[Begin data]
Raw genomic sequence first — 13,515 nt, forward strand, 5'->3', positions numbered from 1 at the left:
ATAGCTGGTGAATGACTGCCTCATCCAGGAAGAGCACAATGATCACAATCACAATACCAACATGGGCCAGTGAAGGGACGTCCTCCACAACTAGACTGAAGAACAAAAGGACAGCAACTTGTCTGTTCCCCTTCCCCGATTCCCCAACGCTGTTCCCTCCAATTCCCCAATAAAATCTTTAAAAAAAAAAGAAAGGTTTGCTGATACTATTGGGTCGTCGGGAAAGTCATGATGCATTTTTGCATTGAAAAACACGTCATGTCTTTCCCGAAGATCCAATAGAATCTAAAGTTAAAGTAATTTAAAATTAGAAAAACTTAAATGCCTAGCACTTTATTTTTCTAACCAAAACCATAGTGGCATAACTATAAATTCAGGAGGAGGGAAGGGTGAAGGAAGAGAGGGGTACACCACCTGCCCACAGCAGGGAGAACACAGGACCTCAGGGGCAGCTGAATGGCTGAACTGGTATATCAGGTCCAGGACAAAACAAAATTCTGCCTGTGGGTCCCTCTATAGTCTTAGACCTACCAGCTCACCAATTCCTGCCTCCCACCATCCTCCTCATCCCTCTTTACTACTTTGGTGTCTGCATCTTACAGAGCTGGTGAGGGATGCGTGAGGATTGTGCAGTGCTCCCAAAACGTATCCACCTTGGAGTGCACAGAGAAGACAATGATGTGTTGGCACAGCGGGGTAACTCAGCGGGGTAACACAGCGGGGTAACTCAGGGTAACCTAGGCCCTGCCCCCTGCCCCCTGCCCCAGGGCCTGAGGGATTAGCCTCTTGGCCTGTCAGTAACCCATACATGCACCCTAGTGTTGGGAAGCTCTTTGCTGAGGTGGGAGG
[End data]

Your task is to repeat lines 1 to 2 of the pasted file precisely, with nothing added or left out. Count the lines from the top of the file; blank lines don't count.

Raw genomic sequence first — 13,515 nt, forward strand, 5'->3', positions numbered from 1 at the left:
ATAGCTGGTGAATGACTGCCTCATCCAGGAAGAGCACAATGATCACAATCACAATACCAACATGGGCCAGTGAAGGGACGTCCTCCACAACTAGACTGAAGAACAAAAGGACAGCAACTTGTCTGTTCCCCTTCCCCGATTCCCCAACGCTGTTCCCTCCAATTCCCCAATAAAATCTTTAAAAAAAAAAGAAAGGTTTGCTGATACTATTGGGTCGTCGGGAAAGTCATGATGCATTTTTGCATTGAAAAACACGTCATGTCTTTCCCGAAGATCCAATAGAATCTAAAGTTAAAGTAATTTAAAATTAGAAAAACTTAAATGCCTAGCACTTTATTTTTCTAACCAAAACCATAGTGGCATAACTATAAATTCAGGAGGAGGGAAGGGTGAAGGAAGAGAGGGGTACACCACCTGCCCACAGCAGGGAGAACACAGGACCTCAGGGGCAGCTGAATGGCTGAACTGGTATATCAGGTCCAGGACAAAACAAAATTCTGCCTGTGGGTCCCTCTATAGTCTTAGACCTACCAGCTCACCAATTCCTGCCTCCCACCATCCTCCTCATCCCTCTTTACTACTTTGGTGTCTGCATCTTACAGAGCTGGTGAGGGATGCGTGAGGATTGTGCAGTGCTCCCAAAACGTATCCACCTTGGAGTGCACAGAGAAGACAATGATGTGTTGGCACAGCGGGGTAACTCAGCGGGGTAACACAGCGGGGTAACTCAGGGTAACCTAGGCCCTGCCCCCTGCCCCCTGCCCCAGGGCCTGAGGGATTAGCCTCTTGGCCTGTCAGTAACCCATACATGCACCCTAGTGTTGGGAAGCTCTTTGCTGAGGTGGGAGG